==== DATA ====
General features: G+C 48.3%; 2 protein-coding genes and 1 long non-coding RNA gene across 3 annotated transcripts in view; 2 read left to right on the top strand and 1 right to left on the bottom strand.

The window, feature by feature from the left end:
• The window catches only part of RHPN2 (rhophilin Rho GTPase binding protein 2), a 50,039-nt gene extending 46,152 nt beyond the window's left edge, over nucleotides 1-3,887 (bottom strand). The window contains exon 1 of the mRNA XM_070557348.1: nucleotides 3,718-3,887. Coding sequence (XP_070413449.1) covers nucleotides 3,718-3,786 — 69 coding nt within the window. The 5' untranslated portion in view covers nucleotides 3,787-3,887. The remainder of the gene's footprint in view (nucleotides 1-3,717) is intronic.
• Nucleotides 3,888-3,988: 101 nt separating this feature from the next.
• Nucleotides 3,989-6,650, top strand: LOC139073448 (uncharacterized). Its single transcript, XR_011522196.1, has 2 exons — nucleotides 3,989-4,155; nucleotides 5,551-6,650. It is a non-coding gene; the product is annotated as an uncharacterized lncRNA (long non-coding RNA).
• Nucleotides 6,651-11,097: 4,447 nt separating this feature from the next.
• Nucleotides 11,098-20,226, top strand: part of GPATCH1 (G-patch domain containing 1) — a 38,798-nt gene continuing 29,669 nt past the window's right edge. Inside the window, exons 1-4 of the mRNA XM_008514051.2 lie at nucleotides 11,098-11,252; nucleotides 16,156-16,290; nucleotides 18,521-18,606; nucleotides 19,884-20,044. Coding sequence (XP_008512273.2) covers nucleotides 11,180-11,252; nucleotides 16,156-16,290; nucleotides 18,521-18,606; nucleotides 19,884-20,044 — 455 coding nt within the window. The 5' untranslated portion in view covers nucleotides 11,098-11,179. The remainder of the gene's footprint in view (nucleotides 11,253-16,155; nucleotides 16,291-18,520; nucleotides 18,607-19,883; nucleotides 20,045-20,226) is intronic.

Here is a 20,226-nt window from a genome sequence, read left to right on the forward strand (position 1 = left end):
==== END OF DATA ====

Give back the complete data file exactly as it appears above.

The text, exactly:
General features: G+C 48.3%; 2 protein-coding genes and 1 long non-coding RNA gene across 3 annotated transcripts in view; 2 read left to right on the top strand and 1 right to left on the bottom strand.

The window, feature by feature from the left end:
• The window catches only part of RHPN2 (rhophilin Rho GTPase binding protein 2), a 50,039-nt gene extending 46,152 nt beyond the window's left edge, over nucleotides 1-3,887 (bottom strand). The window contains exon 1 of the mRNA XM_070557348.1: nucleotides 3,718-3,887. Coding sequence (XP_070413449.1) covers nucleotides 3,718-3,786 — 69 coding nt within the window. The 5' untranslated portion in view covers nucleotides 3,787-3,887. The remainder of the gene's footprint in view (nucleotides 1-3,717) is intronic.
• Nucleotides 3,888-3,988: 101 nt separating this feature from the next.
• Nucleotides 3,989-6,650, top strand: LOC139073448 (uncharacterized). Its single transcript, XR_011522196.1, has 2 exons — nucleotides 3,989-4,155; nucleotides 5,551-6,650. It is a non-coding gene; the product is annotated as an uncharacterized lncRNA (long non-coding RNA).
• Nucleotides 6,651-11,097: 4,447 nt separating this feature from the next.
• Nucleotides 11,098-20,226, top strand: part of GPATCH1 (G-patch domain containing 1) — a 38,798-nt gene continuing 29,669 nt past the window's right edge. Inside the window, exons 1-4 of the mRNA XM_008514051.2 lie at nucleotides 11,098-11,252; nucleotides 16,156-16,290; nucleotides 18,521-18,606; nucleotides 19,884-20,044. Coding sequence (XP_008512273.2) covers nucleotides 11,180-11,252; nucleotides 16,156-16,290; nucleotides 18,521-18,606; nucleotides 19,884-20,044 — 455 coding nt within the window. The 5' untranslated portion in view covers nucleotides 11,098-11,179. The remainder of the gene's footprint in view (nucleotides 11,253-16,155; nucleotides 16,291-18,520; nucleotides 18,607-19,883; nucleotides 20,045-20,226) is intronic.

Here is a 20,226-nt window from a genome sequence, read left to right on the forward strand (position 1 = left end):